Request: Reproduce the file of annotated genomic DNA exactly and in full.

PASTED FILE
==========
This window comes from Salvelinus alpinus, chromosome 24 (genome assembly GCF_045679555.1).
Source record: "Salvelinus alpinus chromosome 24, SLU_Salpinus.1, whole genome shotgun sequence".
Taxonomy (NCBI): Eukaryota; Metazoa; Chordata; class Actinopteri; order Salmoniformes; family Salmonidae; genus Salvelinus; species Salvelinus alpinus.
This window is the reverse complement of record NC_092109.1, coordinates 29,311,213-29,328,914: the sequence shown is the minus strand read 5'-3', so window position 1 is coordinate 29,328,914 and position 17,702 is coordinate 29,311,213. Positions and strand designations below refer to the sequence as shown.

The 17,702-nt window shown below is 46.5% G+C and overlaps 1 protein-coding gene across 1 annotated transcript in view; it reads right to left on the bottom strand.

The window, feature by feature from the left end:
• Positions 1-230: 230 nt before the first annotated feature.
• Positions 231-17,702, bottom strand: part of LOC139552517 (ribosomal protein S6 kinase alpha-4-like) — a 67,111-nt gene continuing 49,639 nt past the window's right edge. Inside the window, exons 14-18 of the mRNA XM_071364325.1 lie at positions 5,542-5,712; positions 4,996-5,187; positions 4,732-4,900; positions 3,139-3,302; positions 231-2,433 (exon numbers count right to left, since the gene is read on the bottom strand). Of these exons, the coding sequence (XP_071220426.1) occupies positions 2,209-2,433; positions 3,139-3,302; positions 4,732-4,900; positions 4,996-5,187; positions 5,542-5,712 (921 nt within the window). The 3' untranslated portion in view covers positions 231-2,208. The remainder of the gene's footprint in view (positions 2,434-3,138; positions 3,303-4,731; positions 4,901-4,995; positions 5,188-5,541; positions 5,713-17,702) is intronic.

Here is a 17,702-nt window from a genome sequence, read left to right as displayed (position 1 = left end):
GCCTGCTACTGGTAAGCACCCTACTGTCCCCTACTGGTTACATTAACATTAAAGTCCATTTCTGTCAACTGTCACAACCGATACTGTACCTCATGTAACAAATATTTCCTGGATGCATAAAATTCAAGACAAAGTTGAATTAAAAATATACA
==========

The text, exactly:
This window comes from Salvelinus alpinus, chromosome 24 (genome assembly GCF_045679555.1).
Source record: "Salvelinus alpinus chromosome 24, SLU_Salpinus.1, whole genome shotgun sequence".
Taxonomy (NCBI): Eukaryota; Metazoa; Chordata; class Actinopteri; order Salmoniformes; family Salmonidae; genus Salvelinus; species Salvelinus alpinus.
This window is the reverse complement of record NC_092109.1, coordinates 29,311,213-29,328,914: the sequence shown is the minus strand read 5'-3', so window position 1 is coordinate 29,328,914 and position 17,702 is coordinate 29,311,213. Positions and strand designations below refer to the sequence as shown.

The 17,702-nt window shown below is 46.5% G+C and overlaps 1 protein-coding gene across 1 annotated transcript in view; it reads right to left on the bottom strand.

The window, feature by feature from the left end:
• Positions 1-230: 230 nt before the first annotated feature.
• Positions 231-17,702, bottom strand: part of LOC139552517 (ribosomal protein S6 kinase alpha-4-like) — a 67,111-nt gene continuing 49,639 nt past the window's right edge. Inside the window, exons 14-18 of the mRNA XM_071364325.1 lie at positions 5,542-5,712; positions 4,996-5,187; positions 4,732-4,900; positions 3,139-3,302; positions 231-2,433 (exon numbers count right to left, since the gene is read on the bottom strand). Of these exons, the coding sequence (XP_071220426.1) occupies positions 2,209-2,433; positions 3,139-3,302; positions 4,732-4,900; positions 4,996-5,187; positions 5,542-5,712 (921 nt within the window). The 3' untranslated portion in view covers positions 231-2,208. The remainder of the gene's footprint in view (positions 2,434-3,138; positions 3,303-4,731; positions 4,901-4,995; positions 5,188-5,541; positions 5,713-17,702) is intronic.

Here is a 17,702-nt window from a genome sequence, read left to right as displayed (position 1 = left end):
GCCTGCTACTGGTAAGCACCCTACTGTCCCCTACTGGTTACATTAACATTAAAGTCCATTTCTGTCAACTGTCACAACCGATACTGTACCTCATGTAACAAATATTTCCTGGATGCATAAAATTCAAGACAAAGTTGAATTAAAAATATACA